Carla Cain Table Saw August 15th, 2018 - 21:05:42
The size of the cast iron table saw top is also important: the larger the better. When you are sawing large objects, you want as much flat table surface as you need to support the work piece flat to the blade for accuracy. Larger table size is usually accomplished by attaching cast-iron table wings to the edge of the main table. These wings must be as flat as the table and the seam they create must be aligned so that the top of the wing is flush to the table saw table along its entire length.
One of the more useful add-ons for just about any table saw is either an upgraded system offered by the manufacturer, or an aftermarket miter gauge or crosscutting sled. These tools provide, in various combinations, repeatable incremental angle positioning, longer fences, stop blocks and other advanced features that can come in handy in projects that call for precision crosscutting.
The quality of the table saw surface (or "bed") is extremely important to the overall performance of the machine. The table surface needs to be reliably flat and rigid to properly support the workpiece during a cut. As one of the most massive parts of the saw, the table surface also plays a major role in absorbing vibration. Because of the need for mass, rigidity and flatness, cast iron is the material of choice for the top of a table saw. On a quality saw, the table is made using a hefty quantity of cast iron and state-of-the-art foundry methods. The end result of the casting process is then precision ground to flatness in the .0005'' tolerance range.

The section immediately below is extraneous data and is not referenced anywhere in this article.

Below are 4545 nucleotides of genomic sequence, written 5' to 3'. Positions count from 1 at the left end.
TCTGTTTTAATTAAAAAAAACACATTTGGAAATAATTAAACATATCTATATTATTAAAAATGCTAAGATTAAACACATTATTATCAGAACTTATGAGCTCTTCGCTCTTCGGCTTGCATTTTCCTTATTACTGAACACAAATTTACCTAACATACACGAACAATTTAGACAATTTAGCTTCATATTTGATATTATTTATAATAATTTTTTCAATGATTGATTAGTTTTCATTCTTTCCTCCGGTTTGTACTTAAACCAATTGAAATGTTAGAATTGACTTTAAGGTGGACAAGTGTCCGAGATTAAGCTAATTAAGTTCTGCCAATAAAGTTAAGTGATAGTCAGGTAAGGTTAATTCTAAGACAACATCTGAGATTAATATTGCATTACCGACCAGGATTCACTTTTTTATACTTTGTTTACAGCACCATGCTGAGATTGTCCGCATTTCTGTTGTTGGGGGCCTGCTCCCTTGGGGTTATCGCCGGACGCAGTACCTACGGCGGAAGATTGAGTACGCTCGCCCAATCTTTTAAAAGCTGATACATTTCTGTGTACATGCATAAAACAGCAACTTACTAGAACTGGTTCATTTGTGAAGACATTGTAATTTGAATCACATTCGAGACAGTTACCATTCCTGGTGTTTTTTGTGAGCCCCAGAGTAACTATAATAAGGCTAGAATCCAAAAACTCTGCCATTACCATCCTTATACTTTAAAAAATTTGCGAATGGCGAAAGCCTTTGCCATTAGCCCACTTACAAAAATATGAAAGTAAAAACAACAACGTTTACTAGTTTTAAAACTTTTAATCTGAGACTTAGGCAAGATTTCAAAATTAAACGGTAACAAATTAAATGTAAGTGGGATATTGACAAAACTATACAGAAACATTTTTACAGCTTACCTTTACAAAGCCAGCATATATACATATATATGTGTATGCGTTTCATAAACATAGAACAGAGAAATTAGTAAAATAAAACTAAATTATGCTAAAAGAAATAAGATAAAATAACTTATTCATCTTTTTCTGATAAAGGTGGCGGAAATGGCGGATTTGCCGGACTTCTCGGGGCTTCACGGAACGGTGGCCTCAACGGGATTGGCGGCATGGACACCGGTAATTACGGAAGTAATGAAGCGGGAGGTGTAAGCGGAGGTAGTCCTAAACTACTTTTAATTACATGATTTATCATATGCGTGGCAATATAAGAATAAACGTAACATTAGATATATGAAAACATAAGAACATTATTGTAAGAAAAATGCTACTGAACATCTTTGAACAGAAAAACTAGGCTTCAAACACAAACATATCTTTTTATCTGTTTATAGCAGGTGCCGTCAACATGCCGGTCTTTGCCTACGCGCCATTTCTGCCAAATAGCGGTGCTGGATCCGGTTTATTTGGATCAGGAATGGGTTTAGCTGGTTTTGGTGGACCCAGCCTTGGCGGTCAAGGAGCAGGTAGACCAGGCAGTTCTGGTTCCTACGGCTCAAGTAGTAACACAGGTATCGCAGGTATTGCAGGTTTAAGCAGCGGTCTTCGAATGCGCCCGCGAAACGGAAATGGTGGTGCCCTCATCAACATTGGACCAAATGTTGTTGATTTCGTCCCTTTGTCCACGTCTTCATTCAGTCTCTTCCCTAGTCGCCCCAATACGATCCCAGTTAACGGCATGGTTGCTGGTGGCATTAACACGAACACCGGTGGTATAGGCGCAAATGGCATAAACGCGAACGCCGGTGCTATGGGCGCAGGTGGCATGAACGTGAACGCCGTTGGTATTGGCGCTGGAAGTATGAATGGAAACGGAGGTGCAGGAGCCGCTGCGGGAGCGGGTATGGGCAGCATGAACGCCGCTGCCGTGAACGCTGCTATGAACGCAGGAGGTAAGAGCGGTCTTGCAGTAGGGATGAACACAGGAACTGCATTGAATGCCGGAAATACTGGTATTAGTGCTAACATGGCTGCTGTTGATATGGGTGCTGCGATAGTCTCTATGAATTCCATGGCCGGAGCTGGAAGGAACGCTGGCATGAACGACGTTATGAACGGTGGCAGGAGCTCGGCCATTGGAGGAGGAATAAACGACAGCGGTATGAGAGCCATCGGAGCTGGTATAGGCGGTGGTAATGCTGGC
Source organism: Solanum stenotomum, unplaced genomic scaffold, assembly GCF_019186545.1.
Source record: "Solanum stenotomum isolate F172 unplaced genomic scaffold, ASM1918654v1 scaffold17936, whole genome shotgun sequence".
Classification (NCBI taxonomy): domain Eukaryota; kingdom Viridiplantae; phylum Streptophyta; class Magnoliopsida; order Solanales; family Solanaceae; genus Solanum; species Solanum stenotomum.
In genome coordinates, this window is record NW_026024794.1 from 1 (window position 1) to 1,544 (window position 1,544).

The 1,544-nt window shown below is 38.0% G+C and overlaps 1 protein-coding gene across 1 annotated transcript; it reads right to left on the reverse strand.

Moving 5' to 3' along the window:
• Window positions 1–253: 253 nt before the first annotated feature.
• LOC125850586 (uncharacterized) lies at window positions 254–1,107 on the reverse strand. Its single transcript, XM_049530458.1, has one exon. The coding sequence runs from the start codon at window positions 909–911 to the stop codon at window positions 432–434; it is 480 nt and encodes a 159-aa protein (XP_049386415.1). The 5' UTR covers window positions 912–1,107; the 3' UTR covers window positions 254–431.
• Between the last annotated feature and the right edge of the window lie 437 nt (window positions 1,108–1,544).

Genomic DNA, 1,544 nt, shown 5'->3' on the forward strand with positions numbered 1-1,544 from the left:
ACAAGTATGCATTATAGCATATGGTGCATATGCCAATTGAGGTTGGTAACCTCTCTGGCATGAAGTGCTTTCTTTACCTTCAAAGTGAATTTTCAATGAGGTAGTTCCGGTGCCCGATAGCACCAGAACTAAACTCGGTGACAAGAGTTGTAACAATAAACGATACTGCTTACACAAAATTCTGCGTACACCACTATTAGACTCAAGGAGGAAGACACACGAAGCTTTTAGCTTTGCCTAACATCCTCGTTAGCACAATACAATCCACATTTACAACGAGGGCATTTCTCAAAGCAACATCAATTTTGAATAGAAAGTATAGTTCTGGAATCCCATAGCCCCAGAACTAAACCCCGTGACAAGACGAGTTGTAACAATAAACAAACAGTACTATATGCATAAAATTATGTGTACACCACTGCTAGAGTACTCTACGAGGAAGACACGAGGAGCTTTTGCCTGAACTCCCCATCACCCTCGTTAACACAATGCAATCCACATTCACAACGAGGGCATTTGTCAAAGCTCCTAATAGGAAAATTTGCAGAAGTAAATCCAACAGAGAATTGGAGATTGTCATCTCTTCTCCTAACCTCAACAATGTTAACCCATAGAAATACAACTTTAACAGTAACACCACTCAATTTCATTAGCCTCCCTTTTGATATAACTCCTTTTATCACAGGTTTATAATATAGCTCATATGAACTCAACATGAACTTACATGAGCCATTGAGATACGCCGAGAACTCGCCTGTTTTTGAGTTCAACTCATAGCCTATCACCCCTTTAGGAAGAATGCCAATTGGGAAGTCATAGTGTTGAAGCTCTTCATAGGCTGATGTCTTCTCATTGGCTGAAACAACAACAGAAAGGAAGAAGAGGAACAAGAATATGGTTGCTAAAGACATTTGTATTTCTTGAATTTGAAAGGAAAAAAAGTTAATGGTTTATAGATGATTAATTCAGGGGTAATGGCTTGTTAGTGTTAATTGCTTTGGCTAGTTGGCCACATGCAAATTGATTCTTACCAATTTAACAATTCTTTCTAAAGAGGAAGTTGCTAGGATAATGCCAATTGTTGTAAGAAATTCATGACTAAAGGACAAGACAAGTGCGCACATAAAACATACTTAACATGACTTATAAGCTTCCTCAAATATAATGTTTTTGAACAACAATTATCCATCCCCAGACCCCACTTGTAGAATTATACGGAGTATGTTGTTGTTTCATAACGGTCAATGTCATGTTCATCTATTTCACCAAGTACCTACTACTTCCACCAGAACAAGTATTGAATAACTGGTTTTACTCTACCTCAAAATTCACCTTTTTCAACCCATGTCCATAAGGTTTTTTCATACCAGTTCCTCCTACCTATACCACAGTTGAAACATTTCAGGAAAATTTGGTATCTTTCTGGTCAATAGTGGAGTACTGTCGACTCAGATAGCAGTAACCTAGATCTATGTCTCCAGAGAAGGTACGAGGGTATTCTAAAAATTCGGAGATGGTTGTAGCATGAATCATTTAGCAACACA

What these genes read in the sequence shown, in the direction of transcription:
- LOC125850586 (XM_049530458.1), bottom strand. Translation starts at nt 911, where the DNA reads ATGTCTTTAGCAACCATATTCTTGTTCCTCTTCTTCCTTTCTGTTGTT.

The quality and accuracy of fence systems, however, varies greatly across the spectrum. The quality of a table saw's fence system is an extremely important consideration: A poorly designed or inaccurate fence greatly diminishes the quality and accuracy of the cut, and can be a source of significant frustration. For saws in the price range of most hobbyists, the famous Biesemeyer T-square fence design sets the standard. Fortunately, many smaller, more affordable saws come standard with a reasonably accurate system patterned after the tried and true Biesemeyer design.
I'd like to take a minute to talk about the features that you should be looking for and what these features will mean to you after you unpack and set up your new table saw. These features include: motor horsepower, blade size, trunnion construction, tabletop flatness, tabletop size, arbor size and arbor bearings, sawdust extraction, ease of operation including raising, lowering and tilting the blade, tilt of the blade (left or right), the necessity of a magnetic switch and the importance of its location, ease of access to the interior of the cabinet, accuracy and ease of operation of the fence, the amount of rip space to the right and the left of the blade, safety features and table saw mobility around the shop. In addition to the table saw itself, you may want to construct an outfeed table around the back of the saw, if space permits. We'll talk about that, as well.